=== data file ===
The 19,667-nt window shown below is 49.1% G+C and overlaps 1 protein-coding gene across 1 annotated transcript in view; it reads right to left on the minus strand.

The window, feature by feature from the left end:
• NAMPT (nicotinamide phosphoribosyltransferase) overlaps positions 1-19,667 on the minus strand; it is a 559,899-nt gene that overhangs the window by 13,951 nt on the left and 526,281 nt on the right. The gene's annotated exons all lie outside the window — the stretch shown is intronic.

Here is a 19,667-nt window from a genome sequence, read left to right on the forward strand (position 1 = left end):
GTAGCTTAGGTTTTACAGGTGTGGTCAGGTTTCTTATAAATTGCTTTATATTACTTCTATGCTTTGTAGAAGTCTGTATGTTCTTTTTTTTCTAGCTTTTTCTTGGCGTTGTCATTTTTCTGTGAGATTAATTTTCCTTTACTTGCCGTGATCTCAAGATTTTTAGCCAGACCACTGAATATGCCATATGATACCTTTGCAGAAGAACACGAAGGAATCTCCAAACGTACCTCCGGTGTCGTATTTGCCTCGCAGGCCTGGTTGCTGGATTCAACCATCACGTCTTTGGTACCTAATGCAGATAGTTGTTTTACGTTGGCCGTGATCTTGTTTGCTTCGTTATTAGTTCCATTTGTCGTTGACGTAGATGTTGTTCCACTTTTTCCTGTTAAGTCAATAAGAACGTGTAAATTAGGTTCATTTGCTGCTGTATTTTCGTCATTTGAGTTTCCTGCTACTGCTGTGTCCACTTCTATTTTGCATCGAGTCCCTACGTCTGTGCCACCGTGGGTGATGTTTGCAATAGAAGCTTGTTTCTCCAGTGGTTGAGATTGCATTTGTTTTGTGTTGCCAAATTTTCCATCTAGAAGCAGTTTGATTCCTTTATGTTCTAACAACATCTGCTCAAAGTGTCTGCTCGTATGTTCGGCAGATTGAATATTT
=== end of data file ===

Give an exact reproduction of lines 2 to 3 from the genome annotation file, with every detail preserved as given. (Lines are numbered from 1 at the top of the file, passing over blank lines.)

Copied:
The window, feature by feature from the left end:
• NAMPT (nicotinamide phosphoribosyltransferase) overlaps positions 1-19,667 on the minus strand; it is a 559,899-nt gene that overhangs the window by 13,951 nt on the left and 526,281 nt on the right. The gene's annotated exons all lie outside the window — the stretch shown is intronic.